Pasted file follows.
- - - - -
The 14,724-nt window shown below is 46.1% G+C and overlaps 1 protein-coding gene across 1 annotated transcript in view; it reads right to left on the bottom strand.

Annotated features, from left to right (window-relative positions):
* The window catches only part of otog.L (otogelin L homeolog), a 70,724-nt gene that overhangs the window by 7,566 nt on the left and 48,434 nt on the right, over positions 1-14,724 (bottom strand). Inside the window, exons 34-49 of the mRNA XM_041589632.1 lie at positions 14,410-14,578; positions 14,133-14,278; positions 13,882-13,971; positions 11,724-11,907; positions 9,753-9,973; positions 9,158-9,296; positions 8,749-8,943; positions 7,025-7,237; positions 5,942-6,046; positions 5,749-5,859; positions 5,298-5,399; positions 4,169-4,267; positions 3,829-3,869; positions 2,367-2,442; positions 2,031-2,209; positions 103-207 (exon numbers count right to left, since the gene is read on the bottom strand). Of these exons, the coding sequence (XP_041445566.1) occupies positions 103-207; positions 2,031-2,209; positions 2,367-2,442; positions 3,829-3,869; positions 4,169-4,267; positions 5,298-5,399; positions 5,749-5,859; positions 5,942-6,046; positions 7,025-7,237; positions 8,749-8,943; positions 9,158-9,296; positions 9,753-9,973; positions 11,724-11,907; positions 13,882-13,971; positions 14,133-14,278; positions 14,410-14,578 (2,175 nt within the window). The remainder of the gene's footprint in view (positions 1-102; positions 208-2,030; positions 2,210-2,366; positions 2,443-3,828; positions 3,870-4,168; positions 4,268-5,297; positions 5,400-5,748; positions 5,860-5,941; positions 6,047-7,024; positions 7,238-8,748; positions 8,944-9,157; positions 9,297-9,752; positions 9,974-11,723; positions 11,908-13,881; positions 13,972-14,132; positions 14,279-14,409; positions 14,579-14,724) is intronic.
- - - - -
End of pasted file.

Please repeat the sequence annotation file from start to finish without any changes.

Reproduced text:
The 14,724-nt window shown below is 46.1% G+C and overlaps 1 protein-coding gene across 1 annotated transcript in view; it reads right to left on the bottom strand.

Annotated features, from left to right (window-relative positions):
* The window catches only part of otog.L (otogelin L homeolog), a 70,724-nt gene that overhangs the window by 7,566 nt on the left and 48,434 nt on the right, over positions 1-14,724 (bottom strand). Inside the window, exons 34-49 of the mRNA XM_041589632.1 lie at positions 14,410-14,578; positions 14,133-14,278; positions 13,882-13,971; positions 11,724-11,907; positions 9,753-9,973; positions 9,158-9,296; positions 8,749-8,943; positions 7,025-7,237; positions 5,942-6,046; positions 5,749-5,859; positions 5,298-5,399; positions 4,169-4,267; positions 3,829-3,869; positions 2,367-2,442; positions 2,031-2,209; positions 103-207 (exon numbers count right to left, since the gene is read on the bottom strand). Of these exons, the coding sequence (XP_041445566.1) occupies positions 103-207; positions 2,031-2,209; positions 2,367-2,442; positions 3,829-3,869; positions 4,169-4,267; positions 5,298-5,399; positions 5,749-5,859; positions 5,942-6,046; positions 7,025-7,237; positions 8,749-8,943; positions 9,158-9,296; positions 9,753-9,973; positions 11,724-11,907; positions 13,882-13,971; positions 14,133-14,278; positions 14,410-14,578 (2,175 nt within the window). The remainder of the gene's footprint in view (positions 1-102; positions 208-2,030; positions 2,210-2,366; positions 2,443-3,828; positions 3,870-4,168; positions 4,268-5,297; positions 5,400-5,748; positions 5,860-5,941; positions 6,047-7,024; positions 7,238-8,748; positions 8,944-9,157; positions 9,297-9,752; positions 9,974-11,723; positions 11,908-13,881; positions 13,972-14,132; positions 14,279-14,409; positions 14,579-14,724) is intronic.